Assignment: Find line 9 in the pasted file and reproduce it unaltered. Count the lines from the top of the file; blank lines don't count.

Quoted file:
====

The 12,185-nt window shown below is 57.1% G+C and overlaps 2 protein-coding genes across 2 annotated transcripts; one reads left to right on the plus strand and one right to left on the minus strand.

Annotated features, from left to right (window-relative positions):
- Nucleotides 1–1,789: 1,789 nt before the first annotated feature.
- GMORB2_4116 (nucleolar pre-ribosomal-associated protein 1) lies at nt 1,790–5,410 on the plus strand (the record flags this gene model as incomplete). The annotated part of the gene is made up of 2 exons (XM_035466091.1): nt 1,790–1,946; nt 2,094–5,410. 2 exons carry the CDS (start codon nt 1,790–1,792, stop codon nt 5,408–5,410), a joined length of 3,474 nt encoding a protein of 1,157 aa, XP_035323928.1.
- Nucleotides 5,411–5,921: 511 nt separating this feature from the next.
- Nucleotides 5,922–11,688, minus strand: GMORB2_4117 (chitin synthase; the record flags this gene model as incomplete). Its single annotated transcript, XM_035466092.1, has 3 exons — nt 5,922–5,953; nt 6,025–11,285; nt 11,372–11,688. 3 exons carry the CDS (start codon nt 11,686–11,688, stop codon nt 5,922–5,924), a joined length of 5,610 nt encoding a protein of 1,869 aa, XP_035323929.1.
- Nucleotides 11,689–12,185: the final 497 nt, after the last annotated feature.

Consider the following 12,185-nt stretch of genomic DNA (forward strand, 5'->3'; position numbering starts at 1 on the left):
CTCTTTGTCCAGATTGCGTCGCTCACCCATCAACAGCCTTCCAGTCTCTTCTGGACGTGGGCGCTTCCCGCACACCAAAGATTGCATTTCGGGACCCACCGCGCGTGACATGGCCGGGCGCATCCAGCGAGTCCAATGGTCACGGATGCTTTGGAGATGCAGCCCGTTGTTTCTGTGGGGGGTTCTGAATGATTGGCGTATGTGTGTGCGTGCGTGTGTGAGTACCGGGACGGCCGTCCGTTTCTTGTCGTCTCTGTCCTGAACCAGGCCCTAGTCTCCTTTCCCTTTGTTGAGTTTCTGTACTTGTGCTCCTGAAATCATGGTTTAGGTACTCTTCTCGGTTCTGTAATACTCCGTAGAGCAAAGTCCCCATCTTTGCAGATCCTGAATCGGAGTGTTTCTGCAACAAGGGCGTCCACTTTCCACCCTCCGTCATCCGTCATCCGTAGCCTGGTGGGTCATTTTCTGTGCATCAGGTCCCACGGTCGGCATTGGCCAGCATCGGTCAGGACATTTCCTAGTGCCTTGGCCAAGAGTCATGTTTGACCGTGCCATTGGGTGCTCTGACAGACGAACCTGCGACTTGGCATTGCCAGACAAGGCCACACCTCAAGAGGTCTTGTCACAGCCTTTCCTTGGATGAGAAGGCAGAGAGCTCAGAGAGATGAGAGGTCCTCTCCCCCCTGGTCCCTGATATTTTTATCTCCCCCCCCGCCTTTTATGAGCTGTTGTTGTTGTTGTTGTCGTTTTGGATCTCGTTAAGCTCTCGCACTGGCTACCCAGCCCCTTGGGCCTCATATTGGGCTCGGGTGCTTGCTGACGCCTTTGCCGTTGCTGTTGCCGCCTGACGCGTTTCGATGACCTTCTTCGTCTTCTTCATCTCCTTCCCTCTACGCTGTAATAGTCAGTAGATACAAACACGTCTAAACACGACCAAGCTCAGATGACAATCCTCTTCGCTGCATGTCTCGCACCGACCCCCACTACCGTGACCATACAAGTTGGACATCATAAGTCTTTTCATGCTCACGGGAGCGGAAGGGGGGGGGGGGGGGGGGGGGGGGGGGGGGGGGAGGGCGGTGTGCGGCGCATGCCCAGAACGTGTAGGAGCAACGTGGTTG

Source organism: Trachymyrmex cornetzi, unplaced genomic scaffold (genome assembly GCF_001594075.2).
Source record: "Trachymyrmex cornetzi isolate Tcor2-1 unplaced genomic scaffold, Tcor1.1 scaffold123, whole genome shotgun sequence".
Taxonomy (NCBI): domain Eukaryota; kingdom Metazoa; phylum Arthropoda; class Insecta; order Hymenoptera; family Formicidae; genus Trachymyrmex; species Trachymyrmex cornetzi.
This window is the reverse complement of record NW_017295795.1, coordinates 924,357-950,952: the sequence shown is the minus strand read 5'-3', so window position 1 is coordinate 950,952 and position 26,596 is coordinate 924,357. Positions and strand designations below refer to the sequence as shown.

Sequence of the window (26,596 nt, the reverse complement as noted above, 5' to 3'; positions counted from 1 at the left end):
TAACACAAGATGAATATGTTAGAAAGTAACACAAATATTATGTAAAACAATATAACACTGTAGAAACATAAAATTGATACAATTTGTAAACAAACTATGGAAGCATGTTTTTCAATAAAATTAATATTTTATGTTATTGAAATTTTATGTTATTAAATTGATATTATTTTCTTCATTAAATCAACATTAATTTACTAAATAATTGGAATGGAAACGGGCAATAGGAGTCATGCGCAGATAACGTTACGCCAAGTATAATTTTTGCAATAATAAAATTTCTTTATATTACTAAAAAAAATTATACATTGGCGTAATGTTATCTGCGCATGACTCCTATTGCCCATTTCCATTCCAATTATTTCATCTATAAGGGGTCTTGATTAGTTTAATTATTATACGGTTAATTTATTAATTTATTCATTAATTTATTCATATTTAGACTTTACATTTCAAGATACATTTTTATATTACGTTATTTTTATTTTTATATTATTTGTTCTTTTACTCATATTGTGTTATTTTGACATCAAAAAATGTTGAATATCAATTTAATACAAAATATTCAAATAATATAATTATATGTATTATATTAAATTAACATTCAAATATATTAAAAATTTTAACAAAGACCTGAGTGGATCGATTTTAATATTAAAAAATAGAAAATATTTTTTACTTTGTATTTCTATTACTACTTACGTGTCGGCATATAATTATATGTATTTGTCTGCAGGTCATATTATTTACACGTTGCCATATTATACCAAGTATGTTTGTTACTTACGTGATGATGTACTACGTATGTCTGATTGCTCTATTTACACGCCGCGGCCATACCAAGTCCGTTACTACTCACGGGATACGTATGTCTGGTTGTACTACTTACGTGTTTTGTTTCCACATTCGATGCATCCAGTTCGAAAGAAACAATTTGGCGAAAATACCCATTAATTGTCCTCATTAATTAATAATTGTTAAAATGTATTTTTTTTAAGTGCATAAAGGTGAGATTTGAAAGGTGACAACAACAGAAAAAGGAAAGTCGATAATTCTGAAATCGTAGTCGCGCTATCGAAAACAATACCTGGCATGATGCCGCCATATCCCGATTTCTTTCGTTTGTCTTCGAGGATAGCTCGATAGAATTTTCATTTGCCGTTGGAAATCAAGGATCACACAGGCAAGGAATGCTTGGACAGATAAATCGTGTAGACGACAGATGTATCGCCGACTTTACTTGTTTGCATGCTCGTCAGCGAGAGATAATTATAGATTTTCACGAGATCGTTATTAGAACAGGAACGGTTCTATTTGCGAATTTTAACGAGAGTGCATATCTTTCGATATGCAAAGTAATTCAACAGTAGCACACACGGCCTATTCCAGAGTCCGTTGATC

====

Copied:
CTCTTTGTCCAGATTGCGTCGCTCACCCATCAACAGCCTTCCAGTCTCTTCTGGACGTGGGCGCTTCCCGCACACCAAAGATTGCATTTCGGGACCCACCGCGCGTGACATGGCCGGGCGCATCCAGCGAGTCCAATGGTCACGGATGCTTTGGAGATGCAGCCCGTTGTTTCTGTGGGGGGTTCTGAATGATTGGCGTATGTGTGTGCGTGCGTGTGTGAGTACCGGGACGGCCGTCCGTTTCTTGTCGTCTCTGTCCTGAACCAGGCCCTAGTCTCCTTTCCCTTTGTTGAGTTTCTGTACTTGTGCTCCTGAAATCATGGTTTAGGTACTCTTCTCGGTTCTGTAATACTCCGTAGAGCAAAGTCCCCATCTTTGCAGATCCTGAATCGGAGTGTTTCTGCAACAAGGGCGTCCACTTTCCACCCTCCGTCATCCGTCATCCGTAGCCTGGTGGGTCATTTTCTGTGCATCAGGTCCCACGGTCGGCATTGGCCAGCATCGGTCAGGACATTTCCTAGTGCCTTGGCCAAGAGTCATGTTTGACCGTGCCATTGGGTGCTCTGACAGACGAACCTGCGACTTGGCATTGCCAGACAAGGCCACACCTCAAGAGGTCTTGTCACAGCCTTTCCTTGGATGAGAAGGCAGAGAGCTCAGAGAGATGAGAGGTCCTCTCCCCCCTGGTCCCTGATATTTTTATCTCCCCCCCCGCCTTTTATGAGCTGTTGTTGTTGTTGTTGTCGTTTTGGATCTCGTTAAGCTCTCGCACTGGCTACCCAGCCCCTTGGGCCTCATATTGGGCTCGGGTGCTTGCTGACGCCTTTGCCGTTGCTGTTGCCGCCTGACGCGTTTCGATGACCTTCTTCGTCTTCTTCATCTCCTTCCCTCTACGCTGTAATAGTCAGTAGATACAAACACGTCTAAACACGACCAAGCTCAGATGACAATCCTCTTCGCTGCATGTCTCGCACCGACCCCCACTACCGTGACCATACAAGTTGGACATCATAAGTCTTTTCATGCTCACGGGAGCGGAAGGGGGGGGGGGGGGGGGGGGGGGGGGGGGGGGGAGGGCGGTGTGCGGCGCATGCCCAGAACGTGTAGGAGCAACGTGGTTG